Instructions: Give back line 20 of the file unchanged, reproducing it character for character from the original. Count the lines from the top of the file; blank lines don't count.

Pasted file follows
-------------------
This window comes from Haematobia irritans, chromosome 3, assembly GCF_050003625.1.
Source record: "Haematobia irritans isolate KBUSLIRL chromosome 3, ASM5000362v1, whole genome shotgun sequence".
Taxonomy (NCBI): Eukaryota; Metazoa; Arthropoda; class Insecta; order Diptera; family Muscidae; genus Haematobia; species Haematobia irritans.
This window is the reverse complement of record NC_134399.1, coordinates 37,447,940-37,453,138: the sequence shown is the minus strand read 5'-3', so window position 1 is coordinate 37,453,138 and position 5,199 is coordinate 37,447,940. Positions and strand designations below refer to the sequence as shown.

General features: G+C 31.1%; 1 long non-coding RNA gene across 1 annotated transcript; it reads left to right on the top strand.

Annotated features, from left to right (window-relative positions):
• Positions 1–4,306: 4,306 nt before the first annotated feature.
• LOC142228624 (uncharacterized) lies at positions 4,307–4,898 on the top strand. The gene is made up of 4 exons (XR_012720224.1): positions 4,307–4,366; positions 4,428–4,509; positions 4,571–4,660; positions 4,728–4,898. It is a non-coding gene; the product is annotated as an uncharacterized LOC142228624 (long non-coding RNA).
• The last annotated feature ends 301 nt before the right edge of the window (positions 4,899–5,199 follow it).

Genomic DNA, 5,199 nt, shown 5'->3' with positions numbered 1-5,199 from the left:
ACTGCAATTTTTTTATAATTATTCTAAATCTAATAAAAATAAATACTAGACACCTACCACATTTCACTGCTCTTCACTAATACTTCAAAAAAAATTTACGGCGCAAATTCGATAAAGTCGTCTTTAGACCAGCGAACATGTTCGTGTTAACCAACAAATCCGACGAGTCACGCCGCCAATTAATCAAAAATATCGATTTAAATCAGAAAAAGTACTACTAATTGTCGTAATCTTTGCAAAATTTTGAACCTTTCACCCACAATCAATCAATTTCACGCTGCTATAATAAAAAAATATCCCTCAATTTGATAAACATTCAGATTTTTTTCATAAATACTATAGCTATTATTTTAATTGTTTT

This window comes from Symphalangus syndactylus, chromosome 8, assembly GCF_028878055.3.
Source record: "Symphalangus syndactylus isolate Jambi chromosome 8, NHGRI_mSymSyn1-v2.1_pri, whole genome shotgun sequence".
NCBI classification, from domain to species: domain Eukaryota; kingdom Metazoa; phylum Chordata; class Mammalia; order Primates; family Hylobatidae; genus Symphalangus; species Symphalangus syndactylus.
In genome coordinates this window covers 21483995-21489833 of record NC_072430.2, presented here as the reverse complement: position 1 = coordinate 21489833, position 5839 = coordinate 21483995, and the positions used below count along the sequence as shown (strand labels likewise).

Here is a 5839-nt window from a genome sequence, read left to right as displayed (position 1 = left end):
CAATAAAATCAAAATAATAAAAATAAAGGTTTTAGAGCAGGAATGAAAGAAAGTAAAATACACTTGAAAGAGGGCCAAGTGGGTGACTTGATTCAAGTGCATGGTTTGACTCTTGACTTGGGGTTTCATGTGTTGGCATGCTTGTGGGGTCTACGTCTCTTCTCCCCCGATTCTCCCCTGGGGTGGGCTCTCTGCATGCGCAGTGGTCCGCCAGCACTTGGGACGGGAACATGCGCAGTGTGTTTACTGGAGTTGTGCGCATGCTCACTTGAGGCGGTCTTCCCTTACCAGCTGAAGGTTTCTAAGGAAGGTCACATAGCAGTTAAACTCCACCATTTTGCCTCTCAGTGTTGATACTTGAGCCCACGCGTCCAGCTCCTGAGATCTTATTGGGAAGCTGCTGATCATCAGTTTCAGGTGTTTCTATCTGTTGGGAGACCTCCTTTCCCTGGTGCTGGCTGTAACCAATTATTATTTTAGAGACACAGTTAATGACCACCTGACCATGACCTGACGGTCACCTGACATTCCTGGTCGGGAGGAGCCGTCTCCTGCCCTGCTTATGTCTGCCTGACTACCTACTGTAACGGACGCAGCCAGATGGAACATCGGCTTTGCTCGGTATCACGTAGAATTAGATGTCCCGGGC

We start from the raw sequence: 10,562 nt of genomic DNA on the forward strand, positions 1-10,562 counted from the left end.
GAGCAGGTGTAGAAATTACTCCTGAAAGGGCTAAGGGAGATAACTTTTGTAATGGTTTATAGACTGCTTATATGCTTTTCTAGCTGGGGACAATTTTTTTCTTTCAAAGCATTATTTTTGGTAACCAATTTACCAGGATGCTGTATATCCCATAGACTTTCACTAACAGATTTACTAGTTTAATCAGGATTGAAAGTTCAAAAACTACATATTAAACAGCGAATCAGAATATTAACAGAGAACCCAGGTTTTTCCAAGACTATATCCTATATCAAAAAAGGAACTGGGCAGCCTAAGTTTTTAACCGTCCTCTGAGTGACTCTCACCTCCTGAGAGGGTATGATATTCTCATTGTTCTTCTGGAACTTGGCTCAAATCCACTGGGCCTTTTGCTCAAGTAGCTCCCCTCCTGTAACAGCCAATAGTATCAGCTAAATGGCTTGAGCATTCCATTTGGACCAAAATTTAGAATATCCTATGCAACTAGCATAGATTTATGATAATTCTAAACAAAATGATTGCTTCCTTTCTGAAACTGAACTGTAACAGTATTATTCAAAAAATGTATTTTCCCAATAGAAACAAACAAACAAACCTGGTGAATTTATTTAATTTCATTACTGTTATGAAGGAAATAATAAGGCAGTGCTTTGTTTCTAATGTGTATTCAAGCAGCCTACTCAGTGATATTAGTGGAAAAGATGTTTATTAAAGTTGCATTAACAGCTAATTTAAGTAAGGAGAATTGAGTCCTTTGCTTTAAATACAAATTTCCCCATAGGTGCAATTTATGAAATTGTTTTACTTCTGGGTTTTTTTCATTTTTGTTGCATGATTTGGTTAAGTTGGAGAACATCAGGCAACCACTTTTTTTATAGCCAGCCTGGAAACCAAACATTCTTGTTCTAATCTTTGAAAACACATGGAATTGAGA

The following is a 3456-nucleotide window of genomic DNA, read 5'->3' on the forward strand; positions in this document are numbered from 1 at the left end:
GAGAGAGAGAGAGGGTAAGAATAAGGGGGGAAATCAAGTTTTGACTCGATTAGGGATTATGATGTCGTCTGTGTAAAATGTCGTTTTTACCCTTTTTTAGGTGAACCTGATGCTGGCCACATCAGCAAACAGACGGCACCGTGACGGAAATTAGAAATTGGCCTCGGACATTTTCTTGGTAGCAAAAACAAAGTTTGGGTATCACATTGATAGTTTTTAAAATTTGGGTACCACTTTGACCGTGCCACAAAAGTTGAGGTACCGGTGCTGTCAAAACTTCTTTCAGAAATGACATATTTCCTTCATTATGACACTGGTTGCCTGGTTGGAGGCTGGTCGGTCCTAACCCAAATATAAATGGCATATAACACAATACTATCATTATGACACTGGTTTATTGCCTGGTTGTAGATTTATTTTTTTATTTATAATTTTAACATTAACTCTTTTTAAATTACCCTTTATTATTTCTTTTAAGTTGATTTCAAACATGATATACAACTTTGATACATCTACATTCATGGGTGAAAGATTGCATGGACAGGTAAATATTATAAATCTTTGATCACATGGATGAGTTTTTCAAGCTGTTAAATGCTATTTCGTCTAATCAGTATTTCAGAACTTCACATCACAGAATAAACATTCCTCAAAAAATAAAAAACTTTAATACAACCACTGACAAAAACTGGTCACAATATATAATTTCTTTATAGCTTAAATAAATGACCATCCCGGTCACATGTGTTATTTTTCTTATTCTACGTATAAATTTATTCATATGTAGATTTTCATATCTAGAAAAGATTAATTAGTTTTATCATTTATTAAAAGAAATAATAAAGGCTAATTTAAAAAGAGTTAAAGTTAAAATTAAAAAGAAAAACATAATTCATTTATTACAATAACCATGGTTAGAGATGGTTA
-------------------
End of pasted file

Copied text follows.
The following is a 3456-nucleotide window of genomic DNA, read 5'->3' on the forward strand; positions in this document are numbered from 1 at the left end: